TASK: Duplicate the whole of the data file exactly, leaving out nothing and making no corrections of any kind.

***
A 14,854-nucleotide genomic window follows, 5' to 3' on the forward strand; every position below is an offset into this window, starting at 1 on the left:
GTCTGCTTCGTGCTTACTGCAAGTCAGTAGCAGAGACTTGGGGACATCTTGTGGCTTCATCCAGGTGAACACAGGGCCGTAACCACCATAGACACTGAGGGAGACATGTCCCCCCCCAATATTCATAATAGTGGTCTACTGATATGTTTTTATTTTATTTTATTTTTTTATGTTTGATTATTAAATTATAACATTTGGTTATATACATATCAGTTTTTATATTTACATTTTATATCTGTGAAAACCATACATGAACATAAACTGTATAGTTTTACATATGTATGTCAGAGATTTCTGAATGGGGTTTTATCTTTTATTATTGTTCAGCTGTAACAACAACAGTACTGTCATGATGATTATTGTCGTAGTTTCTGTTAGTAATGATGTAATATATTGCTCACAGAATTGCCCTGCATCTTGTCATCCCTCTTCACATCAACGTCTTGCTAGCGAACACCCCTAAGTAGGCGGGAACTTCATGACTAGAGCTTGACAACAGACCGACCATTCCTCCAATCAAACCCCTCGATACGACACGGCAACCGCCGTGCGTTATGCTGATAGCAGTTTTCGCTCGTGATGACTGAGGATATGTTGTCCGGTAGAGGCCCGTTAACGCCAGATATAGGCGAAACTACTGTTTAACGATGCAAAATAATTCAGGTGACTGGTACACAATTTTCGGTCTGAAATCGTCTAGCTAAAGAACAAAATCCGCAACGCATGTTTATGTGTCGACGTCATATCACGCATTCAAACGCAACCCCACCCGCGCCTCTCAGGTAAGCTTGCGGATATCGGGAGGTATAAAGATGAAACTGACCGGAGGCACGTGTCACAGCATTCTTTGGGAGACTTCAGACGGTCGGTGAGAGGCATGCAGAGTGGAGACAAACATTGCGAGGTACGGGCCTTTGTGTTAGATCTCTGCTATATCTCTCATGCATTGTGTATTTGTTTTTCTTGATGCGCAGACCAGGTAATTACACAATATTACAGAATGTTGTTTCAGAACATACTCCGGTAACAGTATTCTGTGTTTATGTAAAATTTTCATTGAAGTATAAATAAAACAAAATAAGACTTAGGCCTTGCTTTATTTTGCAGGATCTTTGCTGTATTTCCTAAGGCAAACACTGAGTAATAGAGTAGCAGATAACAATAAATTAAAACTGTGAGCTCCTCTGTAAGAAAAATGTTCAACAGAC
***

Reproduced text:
A 14,854-nucleotide genomic window follows, 5' to 3' on the forward strand; every position below is an offset into this window, starting at 1 on the left:
GTCTGCTTCGTGCTTACTGCAAGTCAGTAGCAGAGACTTGGGGACATCTTGTGGCTTCATCCAGGTGAACACAGGGCCGTAACCACCATAGACACTGAGGGAGACATGTCCCCCCCCAATATTCATAATAGTGGTCTACTGATATGTTTTTATTTTATTTTATTTTTTTATGTTTGATTATTAAATTATAACATTTGGTTATATACATATCAGTTTTTATATTTACATTTTATATCTGTGAAAACCATACATGAACATAAACTGTATAGTTTTACATATGTATGTCAGAGATTTCTGAATGGGGTTTTATCTTTTATTATTGTTCAGCTGTAACAACAACAGTACTGTCATGATGATTATTGTCGTAGTTTCTGTTAGTAATGATGTAATATATTGCTCACAGAATTGCCCTGCATCTTGTCATCCCTCTTCACATCAACGTCTTGCTAGCGAACACCCCTAAGTAGGCGGGAACTTCATGACTAGAGCTTGACAACAGACCGACCATTCCTCCAATCAAACCCCTCGATACGACACGGCAACCGCCGTGCGTTATGCTGATAGCAGTTTTCGCTCGTGATGACTGAGGATATGTTGTCCGGTAGAGGCCCGTTAACGCCAGATATAGGCGAAACTACTGTTTAACGATGCAAAATAATTCAGGTGACTGGTACACAATTTTCGGTCTGAAATCGTCTAGCTAAAGAACAAAATCCGCAACGCATGTTTATGTGTCGACGTCATATCACGCATTCAAACGCAACCCCACCCGCGCCTCTCAGGTAAGCTTGCGGATATCGGGAGGTATAAAGATGAAACTGACCGGAGGCACGTGTCACAGCATTCTTTGGGAGACTTCAGACGGTCGGTGAGAGGCATGCAGAGTGGAGACAAACATTGCGAGGTACGGGCCTTTGTGTTAGATCTCTGCTATATCTCTCATGCATTGTGTATTTGTTTTTCTTGATGCGCAGACCAGGTAATTACACAATATTACAGAATGTTGTTTCAGAACATACTCCGGTAACAGTATTCTGTGTTTATGTAAAATTTTCATTGAAGTATAAATAAAACAAAATAAGACTTAGGCCTTGCTTTATTTTGCAGGATCTTTGCTGTATTTCCTAAGGCAAACACTGAGTAATAGAGTAGCAGATAACAATAAATTAAAACTGTGAGCTCCTCTGTAAGAAAAATGTTCAACAGAC